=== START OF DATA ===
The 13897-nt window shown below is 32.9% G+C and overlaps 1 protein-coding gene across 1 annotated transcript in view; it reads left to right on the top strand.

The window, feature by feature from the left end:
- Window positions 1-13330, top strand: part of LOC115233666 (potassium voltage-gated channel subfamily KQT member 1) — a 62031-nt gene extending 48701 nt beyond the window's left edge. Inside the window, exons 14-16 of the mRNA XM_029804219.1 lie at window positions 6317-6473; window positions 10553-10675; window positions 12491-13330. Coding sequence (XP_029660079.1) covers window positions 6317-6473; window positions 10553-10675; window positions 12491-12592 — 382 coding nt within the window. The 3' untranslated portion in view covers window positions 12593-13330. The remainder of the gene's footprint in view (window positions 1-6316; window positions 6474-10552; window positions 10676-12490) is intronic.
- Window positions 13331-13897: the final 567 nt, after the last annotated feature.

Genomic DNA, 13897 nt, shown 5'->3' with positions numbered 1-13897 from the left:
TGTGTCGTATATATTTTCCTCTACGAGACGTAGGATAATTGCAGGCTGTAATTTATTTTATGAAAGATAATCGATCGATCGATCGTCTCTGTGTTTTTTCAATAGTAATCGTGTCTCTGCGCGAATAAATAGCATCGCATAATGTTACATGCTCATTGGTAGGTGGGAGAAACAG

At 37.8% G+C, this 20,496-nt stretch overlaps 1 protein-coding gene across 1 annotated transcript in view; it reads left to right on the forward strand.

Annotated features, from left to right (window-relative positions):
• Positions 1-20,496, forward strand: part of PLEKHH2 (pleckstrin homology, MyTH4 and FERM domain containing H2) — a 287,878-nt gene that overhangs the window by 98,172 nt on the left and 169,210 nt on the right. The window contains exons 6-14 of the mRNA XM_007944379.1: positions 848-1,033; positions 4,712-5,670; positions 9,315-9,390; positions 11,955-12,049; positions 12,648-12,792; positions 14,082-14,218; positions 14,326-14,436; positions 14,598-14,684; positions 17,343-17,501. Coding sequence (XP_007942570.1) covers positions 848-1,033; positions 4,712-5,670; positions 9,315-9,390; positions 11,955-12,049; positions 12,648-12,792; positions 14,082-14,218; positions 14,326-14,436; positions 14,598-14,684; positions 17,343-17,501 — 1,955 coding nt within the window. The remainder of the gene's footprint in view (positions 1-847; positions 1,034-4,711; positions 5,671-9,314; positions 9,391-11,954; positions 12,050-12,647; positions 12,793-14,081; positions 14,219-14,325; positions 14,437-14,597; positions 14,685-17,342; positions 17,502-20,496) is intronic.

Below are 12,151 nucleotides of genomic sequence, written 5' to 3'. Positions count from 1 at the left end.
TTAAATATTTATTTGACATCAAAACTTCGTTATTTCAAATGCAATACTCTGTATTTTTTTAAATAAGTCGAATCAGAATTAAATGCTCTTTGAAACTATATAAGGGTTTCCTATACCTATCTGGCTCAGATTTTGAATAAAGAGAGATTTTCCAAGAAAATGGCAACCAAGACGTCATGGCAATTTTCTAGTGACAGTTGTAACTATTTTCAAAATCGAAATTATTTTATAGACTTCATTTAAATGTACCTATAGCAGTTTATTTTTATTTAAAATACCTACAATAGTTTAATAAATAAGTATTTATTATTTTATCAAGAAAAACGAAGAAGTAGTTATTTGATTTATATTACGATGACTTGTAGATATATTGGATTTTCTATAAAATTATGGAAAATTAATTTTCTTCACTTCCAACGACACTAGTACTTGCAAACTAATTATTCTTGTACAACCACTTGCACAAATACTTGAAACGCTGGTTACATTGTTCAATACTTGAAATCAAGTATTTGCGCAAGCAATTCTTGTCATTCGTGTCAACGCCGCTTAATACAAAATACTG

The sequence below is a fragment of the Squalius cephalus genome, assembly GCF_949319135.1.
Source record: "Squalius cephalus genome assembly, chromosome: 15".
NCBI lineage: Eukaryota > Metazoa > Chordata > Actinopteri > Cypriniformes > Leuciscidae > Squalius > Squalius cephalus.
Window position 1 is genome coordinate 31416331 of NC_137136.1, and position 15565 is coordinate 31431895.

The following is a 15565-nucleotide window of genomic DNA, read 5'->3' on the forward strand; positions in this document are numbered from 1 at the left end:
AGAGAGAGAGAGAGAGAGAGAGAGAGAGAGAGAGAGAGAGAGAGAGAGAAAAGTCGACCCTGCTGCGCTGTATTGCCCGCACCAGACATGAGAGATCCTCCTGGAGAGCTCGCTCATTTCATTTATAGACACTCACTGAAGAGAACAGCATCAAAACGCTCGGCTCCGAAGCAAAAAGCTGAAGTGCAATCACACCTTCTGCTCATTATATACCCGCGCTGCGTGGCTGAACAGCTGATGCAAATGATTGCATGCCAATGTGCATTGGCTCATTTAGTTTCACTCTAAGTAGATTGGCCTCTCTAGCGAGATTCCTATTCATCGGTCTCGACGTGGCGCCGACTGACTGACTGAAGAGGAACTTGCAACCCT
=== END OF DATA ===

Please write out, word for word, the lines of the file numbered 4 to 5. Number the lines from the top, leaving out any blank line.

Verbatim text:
- Window positions 13331-13897: the final 567 nt, after the last annotated feature.

Genomic DNA, 13897 nt, shown 5'->3' with positions numbered 1-13897 from the left: